When I was little, my friend A was my Barbie Playing friend. Many a weekend I would bring my Barbies and their maroon convertible (with the lights that turned on) to play at her house (she had the Barbie Dream house).*
*Although, I need to give some credit to my mom on this, because I did have a sweet Barbie condo with a rooftop patio made out of some fruit crates. And this was in the days before Pinterest. It was awesome.
Anyway, lining the top of her bookcase, A had a row of beautiful Collectors’ edition Barbies, still in their boxes. Holiday Barbies in beautiful velvet ball gowns, exotic Barbies in satin kimonos, and Princess Barbies in taffeta and lace.
All still in their boxes. How is it even possible for a 9-year-old to have such restraint!?
I remember asking her why these dolls weren’t in play, and her response “Because they’re special and I have to keep them nice.”
I was a little bewildered, being from a family of 6 kids, keeping something nice instead of opening it and playing with it as much as possible until it belongs to the next kid in line was totally foreign to me. But hey, we had 2 Kens, life was good, and we’re friends to this day, despite these differences. Needless to say, I was never the kid who kept things nice. Nor did I grow into this skill, as evidenced by my owning nothing of value that is undamaged. The more special something is, the more I want to use it, enjoy it, and share it.
Claire Fallon, a very talented Books and Culture writer for the Huffington Post and fellow book lover wrote an article entitled ” You don’t have to destroy a book to love it: A plea to readers”, in which she makes a lot of good points. The “Plea” argues that cracked spines, inscriptions, bent pages and torn covers are a sign of disrespect. That these books are ruined. She scours bookstores looking for pristine copies and strongly resist giving out the books she likes best. She is the Collectors’ Edition Reader. From her article, it was implied that any different treatment translates to less respect.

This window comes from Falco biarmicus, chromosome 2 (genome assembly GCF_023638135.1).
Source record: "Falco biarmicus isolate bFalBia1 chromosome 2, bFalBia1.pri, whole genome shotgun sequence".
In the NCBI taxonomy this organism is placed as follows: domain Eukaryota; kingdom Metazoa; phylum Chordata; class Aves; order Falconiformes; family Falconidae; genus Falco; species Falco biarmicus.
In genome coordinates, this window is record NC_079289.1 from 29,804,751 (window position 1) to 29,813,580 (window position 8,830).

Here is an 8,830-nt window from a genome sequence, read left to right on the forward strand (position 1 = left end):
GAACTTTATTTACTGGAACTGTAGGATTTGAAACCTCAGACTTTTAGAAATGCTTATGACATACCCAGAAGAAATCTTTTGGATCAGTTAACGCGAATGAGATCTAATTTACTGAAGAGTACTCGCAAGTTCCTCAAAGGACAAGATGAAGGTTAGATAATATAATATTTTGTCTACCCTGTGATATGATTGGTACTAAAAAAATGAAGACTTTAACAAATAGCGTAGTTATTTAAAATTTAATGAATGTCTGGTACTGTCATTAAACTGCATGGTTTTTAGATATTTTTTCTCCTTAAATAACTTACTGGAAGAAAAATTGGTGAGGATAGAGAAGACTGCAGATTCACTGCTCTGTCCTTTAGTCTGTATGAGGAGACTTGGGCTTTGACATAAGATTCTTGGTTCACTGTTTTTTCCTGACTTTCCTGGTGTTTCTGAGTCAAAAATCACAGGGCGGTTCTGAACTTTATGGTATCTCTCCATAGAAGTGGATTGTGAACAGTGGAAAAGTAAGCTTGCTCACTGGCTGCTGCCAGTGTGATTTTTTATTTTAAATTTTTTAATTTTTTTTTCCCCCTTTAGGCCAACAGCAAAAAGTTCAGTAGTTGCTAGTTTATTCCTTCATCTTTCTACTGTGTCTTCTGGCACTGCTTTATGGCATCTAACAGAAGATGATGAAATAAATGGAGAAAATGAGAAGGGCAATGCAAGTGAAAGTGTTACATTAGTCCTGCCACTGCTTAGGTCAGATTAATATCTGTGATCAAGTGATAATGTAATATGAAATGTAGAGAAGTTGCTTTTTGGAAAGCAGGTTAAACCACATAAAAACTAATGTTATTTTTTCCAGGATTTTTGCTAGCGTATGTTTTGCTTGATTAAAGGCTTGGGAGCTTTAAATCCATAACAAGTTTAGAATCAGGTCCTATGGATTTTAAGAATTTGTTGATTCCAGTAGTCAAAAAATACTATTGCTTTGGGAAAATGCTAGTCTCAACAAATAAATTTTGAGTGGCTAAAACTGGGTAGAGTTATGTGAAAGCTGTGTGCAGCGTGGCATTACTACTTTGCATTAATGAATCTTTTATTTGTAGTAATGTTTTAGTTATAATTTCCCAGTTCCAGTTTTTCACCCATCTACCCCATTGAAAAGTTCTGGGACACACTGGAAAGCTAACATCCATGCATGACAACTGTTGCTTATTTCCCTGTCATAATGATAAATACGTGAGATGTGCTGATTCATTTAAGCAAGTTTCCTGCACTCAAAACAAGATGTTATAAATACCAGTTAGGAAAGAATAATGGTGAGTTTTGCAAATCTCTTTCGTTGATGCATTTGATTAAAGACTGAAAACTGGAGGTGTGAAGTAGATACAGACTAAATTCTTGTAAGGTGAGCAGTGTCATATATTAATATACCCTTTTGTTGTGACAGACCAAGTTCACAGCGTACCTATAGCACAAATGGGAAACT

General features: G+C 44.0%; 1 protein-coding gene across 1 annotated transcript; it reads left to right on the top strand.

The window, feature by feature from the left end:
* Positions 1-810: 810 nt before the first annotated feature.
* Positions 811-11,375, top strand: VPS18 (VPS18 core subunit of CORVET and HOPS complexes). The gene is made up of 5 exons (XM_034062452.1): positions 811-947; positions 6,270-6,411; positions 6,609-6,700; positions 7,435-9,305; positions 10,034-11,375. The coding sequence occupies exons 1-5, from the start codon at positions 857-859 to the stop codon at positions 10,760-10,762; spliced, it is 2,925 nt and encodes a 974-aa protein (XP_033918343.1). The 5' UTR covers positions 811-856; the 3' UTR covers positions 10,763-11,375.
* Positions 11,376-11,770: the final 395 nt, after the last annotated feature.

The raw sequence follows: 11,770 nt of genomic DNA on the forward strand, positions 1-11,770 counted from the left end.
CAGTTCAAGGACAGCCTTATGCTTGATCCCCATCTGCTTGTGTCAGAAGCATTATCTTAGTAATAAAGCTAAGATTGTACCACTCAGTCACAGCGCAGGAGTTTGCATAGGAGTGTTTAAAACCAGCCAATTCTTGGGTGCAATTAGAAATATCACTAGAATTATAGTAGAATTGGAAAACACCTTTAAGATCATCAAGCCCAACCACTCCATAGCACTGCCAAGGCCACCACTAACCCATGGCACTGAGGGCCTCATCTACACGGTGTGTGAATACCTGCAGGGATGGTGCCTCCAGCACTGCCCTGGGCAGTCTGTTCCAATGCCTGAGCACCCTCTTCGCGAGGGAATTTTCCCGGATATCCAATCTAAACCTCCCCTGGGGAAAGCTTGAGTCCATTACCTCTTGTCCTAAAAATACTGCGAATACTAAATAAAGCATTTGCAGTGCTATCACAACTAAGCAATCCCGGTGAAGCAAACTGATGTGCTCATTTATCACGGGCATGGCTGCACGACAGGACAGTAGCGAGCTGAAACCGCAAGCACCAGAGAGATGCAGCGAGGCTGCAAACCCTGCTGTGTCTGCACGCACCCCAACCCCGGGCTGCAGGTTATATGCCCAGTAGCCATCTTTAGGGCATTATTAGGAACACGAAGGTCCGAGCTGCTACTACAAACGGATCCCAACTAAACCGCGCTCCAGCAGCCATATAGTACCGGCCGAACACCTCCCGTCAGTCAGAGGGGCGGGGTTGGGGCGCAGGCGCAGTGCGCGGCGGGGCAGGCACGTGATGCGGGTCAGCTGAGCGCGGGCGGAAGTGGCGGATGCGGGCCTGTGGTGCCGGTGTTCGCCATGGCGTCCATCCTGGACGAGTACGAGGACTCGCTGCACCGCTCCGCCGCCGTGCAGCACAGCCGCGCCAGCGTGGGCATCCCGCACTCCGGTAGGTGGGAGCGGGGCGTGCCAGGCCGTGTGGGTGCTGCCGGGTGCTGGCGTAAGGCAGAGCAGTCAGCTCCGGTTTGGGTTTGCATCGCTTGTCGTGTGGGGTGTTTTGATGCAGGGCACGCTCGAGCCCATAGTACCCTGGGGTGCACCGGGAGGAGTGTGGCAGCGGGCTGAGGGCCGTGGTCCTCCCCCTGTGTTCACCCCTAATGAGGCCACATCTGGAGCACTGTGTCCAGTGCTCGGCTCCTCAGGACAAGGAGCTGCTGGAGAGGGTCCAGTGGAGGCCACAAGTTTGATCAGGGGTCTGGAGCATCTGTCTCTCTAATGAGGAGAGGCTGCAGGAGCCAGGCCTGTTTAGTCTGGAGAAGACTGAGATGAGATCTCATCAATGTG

Now, Ms. Fallon and I agree on one key point: Books are special. But we disagree greatly on what that means.
The only way a book is ruined is if the words are completely obscured. So book burners and 3-year-olds with sharpies- this doesn’t apply to you, you’re still jerks.
But, one corner of a book stained with coffee? That just means the book was engrossing enough to be read on the subway, while juggling a laptop, lunchbag, purse, and leaky coffee travel mug. Bent covers and cracked spines are a sure sign of reading a book in bed until you fall asleep and drop it on the floor. Notes in margins and inscriptions in covers are a bonus of used books! It gives them history, like they’ve lived lives. The more I love a book, the more I give it away. I’ve bought 3 copies of The Happiness Project since it came out. Why wouldn’t you want to share something that brought you such joy?
As a child, my Barbies were out of the box before the wrapping paper hit the floor. I don’t have special occasion dishes, I don’t save good wine, I eat dessert before dinner*, and I often use the floor to mark the place in my books.
*I may have impulse control issues
So, while I respect fellow bookworm Claire Fallon, and her opinion, I maintain that we may not “have to destroy a book to love it”, but that destruction is often the sign of a well-loved book.